The T-9 will penetrate deep into seams and displace moisture (aviation grade) ... I have a link to a supplier but I don't feel like typing it out here , it's too long ... email and I could forward to you if you can't locate products yourself . These products come in areosal spray cans too , and aren't too much $$ . You can get these products in gals. too I think and saturate if desired .

There's all kinda stuff you can do to alum. shells , you can put an aviation grade finish on it with proper products for prep. and finish , but that cost a few bucks !!

To my knowledge , I don't ever remember hearing of anyone concerning with alum. canoe seams getting water in them and freeze expanding/loosening ... but the thought is a valid one just as in airplane skin maintenance ... probably because they are just "canoes" not planes ??

But your alum. canoe is your baby and it certainly won't hurt anything to baby it if you want to .

Many alum. Jon boats and V hauls are welded seam now a days , but many used to be rivited seam ... and seam maintenace was a smart penny invested for that good const. technique , but canoes don't undergo the stress , torque and abuse as do the motorized alum. boats .

we have had nine aluminum canoes outside since 1971. Its wintery in Maine.

That must be why we now have six aluminum canoes that dont leak. The other three make good compost bins…they dont melt.

aluminum in winter
Aluminum canoes have been used up north in conditions in which they are buried under multiple feet of snow in the winter.

When the snow melts in the spring, they are good to go.

Happened to my Uncle Lenny
He never loosened his rivets in the winter and one year his canoe split into little pieces while he was carp fishing in the Suwanee.

A power boater saved him, if you can believe that.

That stuff about not licking aluminum in the winter is BS from the movies. You can do it.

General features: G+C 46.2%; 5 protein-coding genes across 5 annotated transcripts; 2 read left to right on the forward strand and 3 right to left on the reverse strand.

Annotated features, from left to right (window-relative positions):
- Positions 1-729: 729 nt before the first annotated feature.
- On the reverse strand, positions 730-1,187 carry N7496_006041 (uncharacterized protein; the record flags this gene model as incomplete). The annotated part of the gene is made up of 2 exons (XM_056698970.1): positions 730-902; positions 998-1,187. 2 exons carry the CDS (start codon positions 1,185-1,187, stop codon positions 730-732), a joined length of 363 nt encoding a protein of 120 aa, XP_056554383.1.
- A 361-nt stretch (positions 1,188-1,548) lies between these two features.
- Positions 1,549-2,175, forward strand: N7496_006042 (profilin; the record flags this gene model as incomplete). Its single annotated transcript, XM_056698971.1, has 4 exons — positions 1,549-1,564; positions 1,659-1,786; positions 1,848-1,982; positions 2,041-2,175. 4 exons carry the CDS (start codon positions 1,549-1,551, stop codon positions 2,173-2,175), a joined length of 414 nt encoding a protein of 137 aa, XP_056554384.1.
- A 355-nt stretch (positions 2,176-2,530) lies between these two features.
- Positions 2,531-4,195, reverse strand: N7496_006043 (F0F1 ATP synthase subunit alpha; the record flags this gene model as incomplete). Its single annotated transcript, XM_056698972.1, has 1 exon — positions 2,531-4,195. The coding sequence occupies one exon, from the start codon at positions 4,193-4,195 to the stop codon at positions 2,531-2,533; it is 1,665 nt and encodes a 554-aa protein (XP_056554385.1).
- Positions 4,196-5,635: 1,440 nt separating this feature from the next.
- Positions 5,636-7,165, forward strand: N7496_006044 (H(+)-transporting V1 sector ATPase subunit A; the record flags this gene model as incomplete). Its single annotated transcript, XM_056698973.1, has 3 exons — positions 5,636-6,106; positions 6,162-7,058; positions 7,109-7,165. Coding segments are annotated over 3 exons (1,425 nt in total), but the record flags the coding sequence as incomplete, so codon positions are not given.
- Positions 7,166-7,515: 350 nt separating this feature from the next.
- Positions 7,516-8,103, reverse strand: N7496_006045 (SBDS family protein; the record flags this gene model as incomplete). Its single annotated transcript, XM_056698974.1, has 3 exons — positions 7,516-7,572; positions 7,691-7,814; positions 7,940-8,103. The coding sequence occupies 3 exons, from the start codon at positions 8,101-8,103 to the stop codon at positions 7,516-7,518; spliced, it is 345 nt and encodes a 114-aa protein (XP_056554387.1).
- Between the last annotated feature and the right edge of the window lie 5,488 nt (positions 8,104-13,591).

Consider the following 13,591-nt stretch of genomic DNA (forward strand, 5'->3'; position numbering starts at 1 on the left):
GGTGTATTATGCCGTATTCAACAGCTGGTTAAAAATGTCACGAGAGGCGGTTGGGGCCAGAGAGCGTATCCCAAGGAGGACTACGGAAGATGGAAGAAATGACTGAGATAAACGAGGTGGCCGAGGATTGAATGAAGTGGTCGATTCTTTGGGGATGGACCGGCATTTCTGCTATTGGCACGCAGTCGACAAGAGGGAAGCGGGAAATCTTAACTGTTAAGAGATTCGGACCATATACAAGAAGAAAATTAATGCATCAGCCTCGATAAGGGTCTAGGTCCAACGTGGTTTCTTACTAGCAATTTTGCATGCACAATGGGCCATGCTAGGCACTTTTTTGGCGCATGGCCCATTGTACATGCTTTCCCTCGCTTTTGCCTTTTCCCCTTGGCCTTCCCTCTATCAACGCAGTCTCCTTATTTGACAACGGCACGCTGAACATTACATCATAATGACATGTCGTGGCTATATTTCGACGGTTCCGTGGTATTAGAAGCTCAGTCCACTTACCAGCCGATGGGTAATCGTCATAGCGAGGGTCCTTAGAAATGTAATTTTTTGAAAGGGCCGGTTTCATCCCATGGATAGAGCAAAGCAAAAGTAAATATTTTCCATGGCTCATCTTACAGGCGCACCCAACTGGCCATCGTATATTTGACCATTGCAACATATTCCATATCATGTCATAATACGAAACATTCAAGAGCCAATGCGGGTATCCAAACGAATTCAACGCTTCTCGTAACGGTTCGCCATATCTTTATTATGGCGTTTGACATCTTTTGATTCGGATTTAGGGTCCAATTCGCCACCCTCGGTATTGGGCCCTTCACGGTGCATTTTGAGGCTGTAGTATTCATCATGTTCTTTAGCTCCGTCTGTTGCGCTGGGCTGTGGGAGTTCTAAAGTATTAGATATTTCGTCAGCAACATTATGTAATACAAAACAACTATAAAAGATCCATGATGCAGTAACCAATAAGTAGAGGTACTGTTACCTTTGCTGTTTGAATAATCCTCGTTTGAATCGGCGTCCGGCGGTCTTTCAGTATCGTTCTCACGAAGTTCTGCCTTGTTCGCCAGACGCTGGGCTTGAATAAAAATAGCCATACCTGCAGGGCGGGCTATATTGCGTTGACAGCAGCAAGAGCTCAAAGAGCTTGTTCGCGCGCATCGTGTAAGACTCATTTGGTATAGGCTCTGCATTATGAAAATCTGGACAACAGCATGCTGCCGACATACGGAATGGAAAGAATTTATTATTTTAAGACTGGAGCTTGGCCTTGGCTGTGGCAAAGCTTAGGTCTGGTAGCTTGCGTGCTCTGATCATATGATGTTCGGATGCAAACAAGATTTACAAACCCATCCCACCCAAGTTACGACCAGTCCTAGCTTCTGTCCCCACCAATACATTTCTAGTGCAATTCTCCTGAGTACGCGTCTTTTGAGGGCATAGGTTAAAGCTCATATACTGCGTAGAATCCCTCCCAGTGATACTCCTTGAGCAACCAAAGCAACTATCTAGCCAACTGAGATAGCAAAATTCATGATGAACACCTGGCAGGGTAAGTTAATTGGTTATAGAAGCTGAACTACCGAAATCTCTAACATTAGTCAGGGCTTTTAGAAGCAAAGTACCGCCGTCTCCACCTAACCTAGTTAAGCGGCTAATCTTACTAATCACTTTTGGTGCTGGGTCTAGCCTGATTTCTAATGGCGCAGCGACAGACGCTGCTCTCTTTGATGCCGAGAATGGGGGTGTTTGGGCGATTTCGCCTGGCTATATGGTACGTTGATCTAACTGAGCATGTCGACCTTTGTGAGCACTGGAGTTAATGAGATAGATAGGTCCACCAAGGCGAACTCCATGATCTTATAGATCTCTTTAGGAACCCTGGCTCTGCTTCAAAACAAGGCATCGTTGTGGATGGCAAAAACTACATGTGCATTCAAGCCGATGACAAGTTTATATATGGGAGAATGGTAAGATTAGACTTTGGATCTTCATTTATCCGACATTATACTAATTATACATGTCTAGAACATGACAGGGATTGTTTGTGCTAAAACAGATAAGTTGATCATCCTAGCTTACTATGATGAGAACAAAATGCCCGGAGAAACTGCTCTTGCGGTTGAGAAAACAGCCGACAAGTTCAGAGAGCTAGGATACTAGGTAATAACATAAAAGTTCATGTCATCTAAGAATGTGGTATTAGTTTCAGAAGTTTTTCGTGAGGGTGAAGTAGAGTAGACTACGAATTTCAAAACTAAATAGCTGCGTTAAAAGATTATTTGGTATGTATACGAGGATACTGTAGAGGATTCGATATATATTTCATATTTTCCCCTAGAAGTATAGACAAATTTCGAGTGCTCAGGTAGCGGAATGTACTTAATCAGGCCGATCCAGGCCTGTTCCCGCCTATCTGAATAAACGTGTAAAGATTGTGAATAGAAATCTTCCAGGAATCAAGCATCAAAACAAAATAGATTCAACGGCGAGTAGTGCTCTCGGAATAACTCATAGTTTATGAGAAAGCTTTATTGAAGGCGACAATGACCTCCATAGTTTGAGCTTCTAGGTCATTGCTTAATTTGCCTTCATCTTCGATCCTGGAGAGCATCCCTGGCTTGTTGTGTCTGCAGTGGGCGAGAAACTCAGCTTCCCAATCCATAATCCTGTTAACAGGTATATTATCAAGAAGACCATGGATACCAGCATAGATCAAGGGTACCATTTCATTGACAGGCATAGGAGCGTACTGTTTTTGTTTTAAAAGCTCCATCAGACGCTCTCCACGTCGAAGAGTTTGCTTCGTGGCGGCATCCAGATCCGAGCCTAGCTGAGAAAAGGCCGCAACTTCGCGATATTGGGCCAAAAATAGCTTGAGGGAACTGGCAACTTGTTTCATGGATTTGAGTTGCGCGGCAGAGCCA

had alluminum grummans
outside in winter at temperatures down to -40 degrees for years and no leaks ever.

cover rivets in wax?
I don’t know if it’s really a problem, but if it is, why not take a candle one day and drip a generous coating of wax on each rivet? That would keep the water out.

Do you have any idea how many rivets are in a Grumman?

It might take 2 candles for that “wax job”.


maybe duct tape then
Naw, I’m not familiar with the boat or the problem, I was just trying to help the poster think of ways to keep water out, if that’s what he wants to do.

If wax isn’t practical for whatever reason, a strip of duct tape should also keep the water out, and should last through the season if properly applied.

cycles is what matters
For the many people posting up who say they have had no problems, recall that the poster says he lives in an area where it rains a lot during the day and freezes at night (Oregon). Thus experience from Maine or Alaska may not be relevant because what causes damage is repeated cycles of freeze and thaw, not how cold it gets or how long it says cold. He may have to go through 2x or 3x or 5x the number of cycles as someone further north. Then add to that the higher number of cycles that occur under wet conditions, and I can easily see how one winter in Oregon could cause as much freeze damage as 10 winters in Alaska.

Rain and freezing also occurs here
and have never heard of your issue occurring.